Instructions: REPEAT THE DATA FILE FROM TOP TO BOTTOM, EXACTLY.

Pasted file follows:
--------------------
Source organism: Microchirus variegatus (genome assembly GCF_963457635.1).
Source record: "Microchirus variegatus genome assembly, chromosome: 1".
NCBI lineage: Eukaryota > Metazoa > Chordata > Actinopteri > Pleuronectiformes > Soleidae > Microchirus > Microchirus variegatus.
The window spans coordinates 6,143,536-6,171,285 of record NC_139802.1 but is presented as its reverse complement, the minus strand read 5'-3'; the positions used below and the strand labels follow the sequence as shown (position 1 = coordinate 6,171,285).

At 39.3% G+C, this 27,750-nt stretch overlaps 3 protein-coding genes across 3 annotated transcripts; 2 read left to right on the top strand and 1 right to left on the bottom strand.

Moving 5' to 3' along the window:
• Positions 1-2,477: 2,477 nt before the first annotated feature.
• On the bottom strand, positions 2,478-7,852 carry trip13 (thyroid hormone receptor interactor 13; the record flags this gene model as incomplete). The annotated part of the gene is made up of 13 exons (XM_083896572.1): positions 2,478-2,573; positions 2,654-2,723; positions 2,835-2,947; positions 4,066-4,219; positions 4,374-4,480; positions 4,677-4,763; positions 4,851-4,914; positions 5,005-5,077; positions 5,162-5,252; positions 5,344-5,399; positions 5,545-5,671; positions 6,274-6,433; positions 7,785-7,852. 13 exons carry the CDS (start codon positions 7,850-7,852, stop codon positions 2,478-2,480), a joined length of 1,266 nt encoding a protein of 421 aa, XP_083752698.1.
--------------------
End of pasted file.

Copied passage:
Source organism: Microchirus variegatus (genome assembly GCF_963457635.1).
Source record: "Microchirus variegatus genome assembly, chromosome: 1".
NCBI lineage: Eukaryota > Metazoa > Chordata > Actinopteri > Pleuronectiformes > Soleidae > Microchirus > Microchirus variegatus.
The window spans coordinates 6,143,536-6,171,285 of record NC_139802.1 but is presented as its reverse complement, the minus strand read 5'-3'; the positions used below and the strand labels follow the sequence as shown (position 1 = coordinate 6,171,285).

At 39.3% G+C, this 27,750-nt stretch overlaps 3 protein-coding genes across 3 annotated transcripts; 2 read left to right on the top strand and 1 right to left on the bottom strand.

Moving 5' to 3' along the window:
• Positions 1-2,477: 2,477 nt before the first annotated feature.
• On the bottom strand, positions 2,478-7,852 carry trip13 (thyroid hormone receptor interactor 13; the record flags this gene model as incomplete). The annotated part of the gene is made up of 13 exons (XM_083896572.1): positions 2,478-2,573; positions 2,654-2,723; positions 2,835-2,947; positions 4,066-4,219; positions 4,374-4,480; positions 4,677-4,763; positions 4,851-4,914; positions 5,005-5,077; positions 5,162-5,252; positions 5,344-5,399; positions 5,545-5,671; positions 6,274-6,433; positions 7,785-7,852. 13 exons carry the CDS (start codon positions 7,850-7,852, stop codon positions 2,478-2,480), a joined length of 1,266 nt encoding a protein of 421 aa, XP_083752698.1.